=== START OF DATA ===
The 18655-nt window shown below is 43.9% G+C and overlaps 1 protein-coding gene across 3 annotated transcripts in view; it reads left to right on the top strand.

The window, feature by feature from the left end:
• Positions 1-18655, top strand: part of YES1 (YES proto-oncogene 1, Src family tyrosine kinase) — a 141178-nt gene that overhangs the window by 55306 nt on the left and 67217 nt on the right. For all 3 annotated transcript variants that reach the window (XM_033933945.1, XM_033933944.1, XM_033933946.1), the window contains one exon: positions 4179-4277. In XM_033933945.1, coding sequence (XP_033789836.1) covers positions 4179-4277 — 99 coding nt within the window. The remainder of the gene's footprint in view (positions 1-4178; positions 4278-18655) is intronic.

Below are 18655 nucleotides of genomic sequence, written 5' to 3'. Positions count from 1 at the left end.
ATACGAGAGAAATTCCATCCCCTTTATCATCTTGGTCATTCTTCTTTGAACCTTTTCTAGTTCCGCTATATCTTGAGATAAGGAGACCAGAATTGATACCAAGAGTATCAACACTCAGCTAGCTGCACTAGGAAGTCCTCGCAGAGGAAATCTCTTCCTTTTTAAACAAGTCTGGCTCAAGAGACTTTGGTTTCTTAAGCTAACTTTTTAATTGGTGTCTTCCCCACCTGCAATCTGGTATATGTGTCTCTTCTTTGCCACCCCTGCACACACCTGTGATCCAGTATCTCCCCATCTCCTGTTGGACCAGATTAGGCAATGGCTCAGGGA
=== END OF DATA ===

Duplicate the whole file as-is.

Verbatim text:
The 18655-nt window shown below is 43.9% G+C and overlaps 1 protein-coding gene across 3 annotated transcripts in view; it reads left to right on the top strand.

The window, feature by feature from the left end:
• Positions 1-18655, top strand: part of YES1 (YES proto-oncogene 1, Src family tyrosine kinase) — a 141178-nt gene that overhangs the window by 55306 nt on the left and 67217 nt on the right. For all 3 annotated transcript variants that reach the window (XM_033933945.1, XM_033933944.1, XM_033933946.1), the window contains one exon: positions 4179-4277. In XM_033933945.1, coding sequence (XP_033789836.1) covers positions 4179-4277 — 99 coding nt within the window. The remainder of the gene's footprint in view (positions 1-4178; positions 4278-18655) is intronic.

Below are 18655 nucleotides of genomic sequence, written 5' to 3'. Positions count from 1 at the left end.
ATACGAGAGAAATTCCATCCCCTTTATCATCTTGGTCATTCTTCTTTGAACCTTTTCTAGTTCCGCTATATCTTGAGATAAGGAGACCAGAATTGATACCAAGAGTATCAACACTCAGCTAGCTGCACTAGGAAGTCCTCGCAGAGGAAATCTCTTCCTTTTTAAACAAGTCTGGCTCAAGAGACTTTGGTTTCTTAAGCTAACTTTTTAATTGGTGTCTTCCCCACCTGCAATCTGGTATATGTGTCTCTTCTTTGCCACCCCTGCACACACCTGTGATCCAGTATCTCCCCATCTCCTGTTGGACCAGATTAGGCAATGGCTCAGGGA